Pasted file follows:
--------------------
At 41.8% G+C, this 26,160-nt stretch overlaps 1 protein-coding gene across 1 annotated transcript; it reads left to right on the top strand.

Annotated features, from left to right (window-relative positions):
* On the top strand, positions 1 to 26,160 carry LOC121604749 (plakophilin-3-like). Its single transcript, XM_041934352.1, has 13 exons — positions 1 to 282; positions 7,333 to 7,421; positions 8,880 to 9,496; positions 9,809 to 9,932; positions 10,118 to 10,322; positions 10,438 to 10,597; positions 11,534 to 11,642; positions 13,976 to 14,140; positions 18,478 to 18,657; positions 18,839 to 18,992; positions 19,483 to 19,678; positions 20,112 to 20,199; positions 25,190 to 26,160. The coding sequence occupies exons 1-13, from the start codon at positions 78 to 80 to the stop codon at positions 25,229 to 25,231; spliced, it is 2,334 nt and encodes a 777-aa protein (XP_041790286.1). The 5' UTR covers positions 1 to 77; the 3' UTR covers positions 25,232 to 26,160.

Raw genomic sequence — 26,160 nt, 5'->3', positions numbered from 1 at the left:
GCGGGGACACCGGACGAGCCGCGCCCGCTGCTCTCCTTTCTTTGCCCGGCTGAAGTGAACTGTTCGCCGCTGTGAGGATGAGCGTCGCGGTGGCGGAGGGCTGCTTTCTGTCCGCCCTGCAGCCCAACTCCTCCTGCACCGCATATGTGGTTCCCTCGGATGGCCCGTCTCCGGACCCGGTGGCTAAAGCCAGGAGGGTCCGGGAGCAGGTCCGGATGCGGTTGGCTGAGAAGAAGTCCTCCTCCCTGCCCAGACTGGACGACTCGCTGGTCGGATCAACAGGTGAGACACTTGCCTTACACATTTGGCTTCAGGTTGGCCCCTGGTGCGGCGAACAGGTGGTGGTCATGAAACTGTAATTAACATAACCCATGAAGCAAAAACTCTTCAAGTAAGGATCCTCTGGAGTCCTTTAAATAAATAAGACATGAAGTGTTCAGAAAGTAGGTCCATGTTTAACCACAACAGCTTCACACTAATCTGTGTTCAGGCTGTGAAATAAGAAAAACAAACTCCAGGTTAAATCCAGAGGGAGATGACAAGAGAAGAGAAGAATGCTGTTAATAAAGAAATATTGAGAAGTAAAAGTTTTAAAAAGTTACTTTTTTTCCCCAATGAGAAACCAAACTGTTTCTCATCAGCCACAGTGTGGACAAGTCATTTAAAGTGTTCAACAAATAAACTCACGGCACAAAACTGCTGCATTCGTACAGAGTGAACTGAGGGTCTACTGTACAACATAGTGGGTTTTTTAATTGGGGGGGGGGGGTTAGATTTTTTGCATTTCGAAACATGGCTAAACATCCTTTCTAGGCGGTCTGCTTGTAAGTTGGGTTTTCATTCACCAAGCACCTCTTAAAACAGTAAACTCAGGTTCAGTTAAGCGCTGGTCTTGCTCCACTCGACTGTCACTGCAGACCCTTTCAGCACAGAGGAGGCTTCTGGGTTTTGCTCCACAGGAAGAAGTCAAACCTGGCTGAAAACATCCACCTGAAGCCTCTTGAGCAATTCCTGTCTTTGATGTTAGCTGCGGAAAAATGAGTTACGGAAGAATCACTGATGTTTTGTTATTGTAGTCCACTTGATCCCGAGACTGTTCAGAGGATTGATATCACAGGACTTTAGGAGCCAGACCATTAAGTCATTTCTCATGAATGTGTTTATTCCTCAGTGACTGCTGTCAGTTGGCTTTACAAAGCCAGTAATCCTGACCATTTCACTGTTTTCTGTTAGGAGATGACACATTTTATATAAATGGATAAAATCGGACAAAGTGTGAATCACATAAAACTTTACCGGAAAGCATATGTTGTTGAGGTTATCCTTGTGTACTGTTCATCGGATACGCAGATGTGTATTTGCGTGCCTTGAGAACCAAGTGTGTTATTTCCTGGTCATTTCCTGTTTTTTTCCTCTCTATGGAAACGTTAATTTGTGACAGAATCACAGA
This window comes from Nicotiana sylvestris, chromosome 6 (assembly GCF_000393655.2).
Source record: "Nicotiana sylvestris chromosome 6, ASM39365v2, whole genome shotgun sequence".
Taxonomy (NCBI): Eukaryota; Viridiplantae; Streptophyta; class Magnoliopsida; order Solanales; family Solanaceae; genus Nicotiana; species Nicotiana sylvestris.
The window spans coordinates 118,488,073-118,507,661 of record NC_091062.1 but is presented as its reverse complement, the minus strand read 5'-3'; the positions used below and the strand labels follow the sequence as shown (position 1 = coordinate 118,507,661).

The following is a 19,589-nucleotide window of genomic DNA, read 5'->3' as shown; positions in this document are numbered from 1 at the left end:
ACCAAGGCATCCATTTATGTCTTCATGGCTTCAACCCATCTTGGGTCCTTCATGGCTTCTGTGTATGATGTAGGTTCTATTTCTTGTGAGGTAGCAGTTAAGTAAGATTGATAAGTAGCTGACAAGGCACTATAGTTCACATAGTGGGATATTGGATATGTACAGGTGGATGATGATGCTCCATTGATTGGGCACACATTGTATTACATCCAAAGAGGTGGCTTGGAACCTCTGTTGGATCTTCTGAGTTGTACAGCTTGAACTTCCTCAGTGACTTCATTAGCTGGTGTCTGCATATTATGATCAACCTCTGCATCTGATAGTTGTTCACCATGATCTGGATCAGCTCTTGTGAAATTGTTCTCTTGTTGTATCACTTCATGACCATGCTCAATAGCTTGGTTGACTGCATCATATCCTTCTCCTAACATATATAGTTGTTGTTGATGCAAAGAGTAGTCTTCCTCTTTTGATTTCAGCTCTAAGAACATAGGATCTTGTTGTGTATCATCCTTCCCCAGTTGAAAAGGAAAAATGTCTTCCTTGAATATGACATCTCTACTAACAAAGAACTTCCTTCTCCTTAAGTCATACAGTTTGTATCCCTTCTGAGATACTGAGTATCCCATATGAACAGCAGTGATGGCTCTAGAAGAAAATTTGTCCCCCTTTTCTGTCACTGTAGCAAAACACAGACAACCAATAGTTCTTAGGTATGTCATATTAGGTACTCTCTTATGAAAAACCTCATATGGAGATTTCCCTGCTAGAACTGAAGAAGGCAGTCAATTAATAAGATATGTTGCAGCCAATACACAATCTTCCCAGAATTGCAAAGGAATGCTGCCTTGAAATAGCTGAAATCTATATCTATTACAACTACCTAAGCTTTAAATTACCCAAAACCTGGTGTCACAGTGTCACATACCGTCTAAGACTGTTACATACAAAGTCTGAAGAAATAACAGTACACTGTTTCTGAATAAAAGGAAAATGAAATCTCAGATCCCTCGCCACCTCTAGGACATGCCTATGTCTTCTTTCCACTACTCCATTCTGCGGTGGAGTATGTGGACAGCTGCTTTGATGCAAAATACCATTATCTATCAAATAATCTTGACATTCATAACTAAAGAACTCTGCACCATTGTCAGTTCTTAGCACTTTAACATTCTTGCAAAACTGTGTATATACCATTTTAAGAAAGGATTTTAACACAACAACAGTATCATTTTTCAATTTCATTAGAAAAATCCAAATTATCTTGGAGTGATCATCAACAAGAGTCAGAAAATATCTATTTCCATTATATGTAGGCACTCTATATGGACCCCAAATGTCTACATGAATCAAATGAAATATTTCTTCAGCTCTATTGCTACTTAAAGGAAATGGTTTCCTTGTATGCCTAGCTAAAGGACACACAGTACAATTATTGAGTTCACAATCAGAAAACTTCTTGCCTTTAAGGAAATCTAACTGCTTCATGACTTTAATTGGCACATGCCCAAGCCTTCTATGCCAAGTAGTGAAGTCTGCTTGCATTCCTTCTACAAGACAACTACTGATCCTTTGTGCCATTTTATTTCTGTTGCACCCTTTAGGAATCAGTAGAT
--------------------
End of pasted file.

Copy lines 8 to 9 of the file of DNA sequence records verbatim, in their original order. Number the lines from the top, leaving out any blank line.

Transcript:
Taxonomy (NCBI): Eukaryota; Viridiplantae; Streptophyta; class Magnoliopsida; order Solanales; family Solanaceae; genus Nicotiana; species Nicotiana sylvestris.
The window spans coordinates 118,488,073-118,507,661 of record NC_091062.1 but is presented as its reverse complement, the minus strand read 5'-3'; the positions used below and the strand labels follow the sequence as shown (position 1 = coordinate 118,507,661).